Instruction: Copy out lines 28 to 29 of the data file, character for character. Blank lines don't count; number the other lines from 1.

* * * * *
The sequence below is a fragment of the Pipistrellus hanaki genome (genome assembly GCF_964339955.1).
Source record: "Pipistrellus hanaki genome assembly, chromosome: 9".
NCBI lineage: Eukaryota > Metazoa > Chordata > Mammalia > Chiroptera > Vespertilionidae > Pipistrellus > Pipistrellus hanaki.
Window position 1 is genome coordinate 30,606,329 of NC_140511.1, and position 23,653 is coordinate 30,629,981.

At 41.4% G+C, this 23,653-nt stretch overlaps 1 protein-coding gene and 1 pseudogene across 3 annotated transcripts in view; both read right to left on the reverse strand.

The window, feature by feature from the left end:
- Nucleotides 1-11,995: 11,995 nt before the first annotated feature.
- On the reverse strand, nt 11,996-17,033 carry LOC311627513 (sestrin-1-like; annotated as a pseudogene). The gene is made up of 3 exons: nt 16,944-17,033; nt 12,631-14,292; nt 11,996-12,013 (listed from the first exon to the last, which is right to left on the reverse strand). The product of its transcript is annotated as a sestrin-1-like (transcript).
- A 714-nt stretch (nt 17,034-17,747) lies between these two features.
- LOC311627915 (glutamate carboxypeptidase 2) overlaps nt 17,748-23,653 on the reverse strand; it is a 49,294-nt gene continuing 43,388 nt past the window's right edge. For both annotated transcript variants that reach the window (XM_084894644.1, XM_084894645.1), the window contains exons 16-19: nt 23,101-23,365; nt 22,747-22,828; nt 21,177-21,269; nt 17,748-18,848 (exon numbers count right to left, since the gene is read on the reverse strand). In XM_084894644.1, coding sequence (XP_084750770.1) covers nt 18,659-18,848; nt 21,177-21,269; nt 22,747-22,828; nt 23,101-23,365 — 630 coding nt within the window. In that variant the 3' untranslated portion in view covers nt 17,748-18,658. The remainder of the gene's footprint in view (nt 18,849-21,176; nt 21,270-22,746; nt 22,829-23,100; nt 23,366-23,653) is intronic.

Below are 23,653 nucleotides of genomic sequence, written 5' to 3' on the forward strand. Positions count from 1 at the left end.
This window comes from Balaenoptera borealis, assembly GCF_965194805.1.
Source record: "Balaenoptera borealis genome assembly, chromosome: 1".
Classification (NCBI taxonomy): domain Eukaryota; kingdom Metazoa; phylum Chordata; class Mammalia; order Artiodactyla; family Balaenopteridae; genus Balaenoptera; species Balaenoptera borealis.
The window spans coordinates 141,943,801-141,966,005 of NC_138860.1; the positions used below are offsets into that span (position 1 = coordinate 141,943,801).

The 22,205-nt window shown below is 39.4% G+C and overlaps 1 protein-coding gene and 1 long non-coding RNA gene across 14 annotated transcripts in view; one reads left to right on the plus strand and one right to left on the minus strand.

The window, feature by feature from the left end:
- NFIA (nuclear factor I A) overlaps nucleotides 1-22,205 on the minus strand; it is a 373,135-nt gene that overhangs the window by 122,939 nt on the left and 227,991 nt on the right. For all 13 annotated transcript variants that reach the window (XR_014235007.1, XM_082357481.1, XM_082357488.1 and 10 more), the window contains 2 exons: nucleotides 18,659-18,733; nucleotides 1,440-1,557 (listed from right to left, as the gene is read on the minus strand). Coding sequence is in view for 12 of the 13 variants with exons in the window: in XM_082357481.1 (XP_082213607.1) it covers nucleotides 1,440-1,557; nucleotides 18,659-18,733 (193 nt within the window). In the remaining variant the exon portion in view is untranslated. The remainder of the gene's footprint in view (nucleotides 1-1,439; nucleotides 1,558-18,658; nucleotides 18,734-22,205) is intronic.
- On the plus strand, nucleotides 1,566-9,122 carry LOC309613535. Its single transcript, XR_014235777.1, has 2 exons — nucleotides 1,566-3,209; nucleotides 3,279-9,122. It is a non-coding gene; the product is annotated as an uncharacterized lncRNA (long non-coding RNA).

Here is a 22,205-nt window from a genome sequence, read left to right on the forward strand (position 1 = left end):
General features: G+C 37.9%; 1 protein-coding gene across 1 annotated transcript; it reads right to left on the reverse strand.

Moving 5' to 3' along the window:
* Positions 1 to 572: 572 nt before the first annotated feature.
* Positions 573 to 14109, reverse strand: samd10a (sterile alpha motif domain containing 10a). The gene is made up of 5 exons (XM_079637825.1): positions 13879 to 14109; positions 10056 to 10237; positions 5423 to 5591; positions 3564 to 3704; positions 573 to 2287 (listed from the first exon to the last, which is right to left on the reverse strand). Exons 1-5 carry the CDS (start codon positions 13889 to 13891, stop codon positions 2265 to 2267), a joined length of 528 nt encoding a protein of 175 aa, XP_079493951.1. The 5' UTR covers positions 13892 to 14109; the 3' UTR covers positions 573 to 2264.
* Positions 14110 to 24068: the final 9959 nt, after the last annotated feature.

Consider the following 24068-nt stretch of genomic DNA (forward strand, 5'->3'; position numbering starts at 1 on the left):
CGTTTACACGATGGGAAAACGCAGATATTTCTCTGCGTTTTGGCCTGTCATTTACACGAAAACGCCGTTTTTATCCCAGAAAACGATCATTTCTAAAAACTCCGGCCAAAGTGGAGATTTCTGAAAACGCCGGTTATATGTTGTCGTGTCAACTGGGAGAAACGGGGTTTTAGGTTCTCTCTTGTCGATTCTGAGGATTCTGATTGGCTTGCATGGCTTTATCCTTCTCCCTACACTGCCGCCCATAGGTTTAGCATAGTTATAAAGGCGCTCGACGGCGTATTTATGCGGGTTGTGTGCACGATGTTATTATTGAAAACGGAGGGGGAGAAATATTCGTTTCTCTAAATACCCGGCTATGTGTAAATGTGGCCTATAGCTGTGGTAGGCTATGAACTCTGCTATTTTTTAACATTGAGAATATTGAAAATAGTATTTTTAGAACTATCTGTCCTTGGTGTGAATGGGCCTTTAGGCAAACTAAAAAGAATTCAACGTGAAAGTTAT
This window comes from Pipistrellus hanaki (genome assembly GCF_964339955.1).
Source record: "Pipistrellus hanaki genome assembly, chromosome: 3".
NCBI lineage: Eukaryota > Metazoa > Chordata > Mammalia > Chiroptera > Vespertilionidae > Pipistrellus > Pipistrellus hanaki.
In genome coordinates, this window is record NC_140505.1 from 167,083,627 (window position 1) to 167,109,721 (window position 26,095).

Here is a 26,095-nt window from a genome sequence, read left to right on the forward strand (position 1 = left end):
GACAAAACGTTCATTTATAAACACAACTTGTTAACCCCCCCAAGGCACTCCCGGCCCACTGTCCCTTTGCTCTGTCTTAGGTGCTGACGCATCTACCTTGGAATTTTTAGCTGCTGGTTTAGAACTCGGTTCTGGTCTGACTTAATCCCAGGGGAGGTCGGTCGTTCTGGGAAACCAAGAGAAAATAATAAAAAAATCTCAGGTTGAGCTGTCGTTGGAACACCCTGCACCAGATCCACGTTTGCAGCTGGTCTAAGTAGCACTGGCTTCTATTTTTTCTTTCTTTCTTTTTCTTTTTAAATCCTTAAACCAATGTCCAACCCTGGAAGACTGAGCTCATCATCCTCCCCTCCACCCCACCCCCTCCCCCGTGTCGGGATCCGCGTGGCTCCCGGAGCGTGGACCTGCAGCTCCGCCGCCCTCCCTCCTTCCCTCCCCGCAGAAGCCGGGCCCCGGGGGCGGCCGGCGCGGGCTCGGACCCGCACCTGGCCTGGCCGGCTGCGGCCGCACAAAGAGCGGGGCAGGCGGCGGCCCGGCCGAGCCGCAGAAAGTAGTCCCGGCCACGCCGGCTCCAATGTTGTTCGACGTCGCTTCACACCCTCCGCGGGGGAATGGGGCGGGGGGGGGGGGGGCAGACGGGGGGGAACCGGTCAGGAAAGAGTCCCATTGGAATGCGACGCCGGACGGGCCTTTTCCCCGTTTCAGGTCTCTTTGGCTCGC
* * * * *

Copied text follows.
This window comes from Pipistrellus hanaki (genome assembly GCF_964339955.1).
Source record: "Pipistrellus hanaki genome assembly, chromosome: 3".